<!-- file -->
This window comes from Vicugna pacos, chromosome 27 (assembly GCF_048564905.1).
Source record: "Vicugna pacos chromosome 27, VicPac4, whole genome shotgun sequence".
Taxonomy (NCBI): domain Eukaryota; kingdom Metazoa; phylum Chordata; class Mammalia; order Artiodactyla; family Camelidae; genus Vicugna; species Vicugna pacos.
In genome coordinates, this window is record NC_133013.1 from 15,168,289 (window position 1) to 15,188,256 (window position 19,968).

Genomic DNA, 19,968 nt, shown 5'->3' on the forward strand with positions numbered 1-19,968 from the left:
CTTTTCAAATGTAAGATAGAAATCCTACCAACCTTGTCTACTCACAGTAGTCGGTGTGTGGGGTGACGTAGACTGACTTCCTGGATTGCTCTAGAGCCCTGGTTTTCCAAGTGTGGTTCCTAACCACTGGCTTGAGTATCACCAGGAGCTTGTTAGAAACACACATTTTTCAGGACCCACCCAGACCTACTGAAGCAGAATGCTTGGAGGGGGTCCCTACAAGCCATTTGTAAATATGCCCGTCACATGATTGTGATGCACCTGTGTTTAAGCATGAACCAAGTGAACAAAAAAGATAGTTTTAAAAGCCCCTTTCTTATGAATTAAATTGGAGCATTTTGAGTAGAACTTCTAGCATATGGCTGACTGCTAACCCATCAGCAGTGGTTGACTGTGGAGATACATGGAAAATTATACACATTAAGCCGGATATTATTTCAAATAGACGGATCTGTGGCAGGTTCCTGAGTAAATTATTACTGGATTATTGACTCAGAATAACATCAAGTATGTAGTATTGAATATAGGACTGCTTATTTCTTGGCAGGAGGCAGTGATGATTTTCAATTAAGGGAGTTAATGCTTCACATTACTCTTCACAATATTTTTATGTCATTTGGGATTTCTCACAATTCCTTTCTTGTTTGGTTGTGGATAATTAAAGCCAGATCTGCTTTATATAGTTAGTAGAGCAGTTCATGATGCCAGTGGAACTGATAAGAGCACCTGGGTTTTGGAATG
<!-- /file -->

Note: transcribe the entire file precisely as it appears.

This window comes from Vicugna pacos, chromosome 27 (assembly GCF_048564905.1).
Source record: "Vicugna pacos chromosome 27, VicPac4, whole genome shotgun sequence".
Taxonomy (NCBI): domain Eukaryota; kingdom Metazoa; phylum Chordata; class Mammalia; order Artiodactyla; family Camelidae; genus Vicugna; species Vicugna pacos.
In genome coordinates, this window is record NC_133013.1 from 15,168,289 (window position 1) to 15,188,256 (window position 19,968).

Genomic DNA, 19,968 nt, shown 5'->3' on the forward strand with positions numbered 1-19,968 from the left:
CTTTTCAAATGTAAGATAGAAATCCTACCAACCTTGTCTACTCACAGTAGTCGGTGTGTGGGGTGACGTAGACTGACTTCCTGGATTGCTCTAGAGCCCTGGTTTTCCAAGTGTGGTTCCTAACCACTGGCTTGAGTATCACCAGGAGCTTGTTAGAAACACACATTTTTCAGGACCCACCCAGACCTACTGAAGCAGAATGCTTGGAGGGGGTCCCTACAAGCCATTTGTAAATATGCCCGTCACATGATTGTGATGCACCTGTGTTTAAGCATGAACCAAGTGAACAAAAAAGATAGTTTTAAAAGCCCCTTTCTTATGAATTAAATTGGAGCATTTTGAGTAGAACTTCTAGCATATGGCTGACTGCTAACCCATCAGCAGTGGTTGACTGTGGAGATACATGGAAAATTATACACATTAAGCCGGATATTATTTCAAATAGACGGATCTGTGGCAGGTTCCTGAGTAAATTATTACTGGATTATTGACTCAGAATAACATCAAGTATGTAGTATTGAATATAGGACTGCTTATTTCTTGGCAGGAGGCAGTGATGATTTTCAATTAAGGGAGTTAATGCTTCACATTACTCTTCACAATATTTTTATGTCATTTGGGATTTCTCACAATTCCTTTCTTGTTTGGTTGTGGATAATTAAAGCCAGATCTGCTTTATATAGTTAGTAGAGCAGTTCATGATGCCAGTGGAACTGATAAGAGCACCTGGGTTTTGGAATG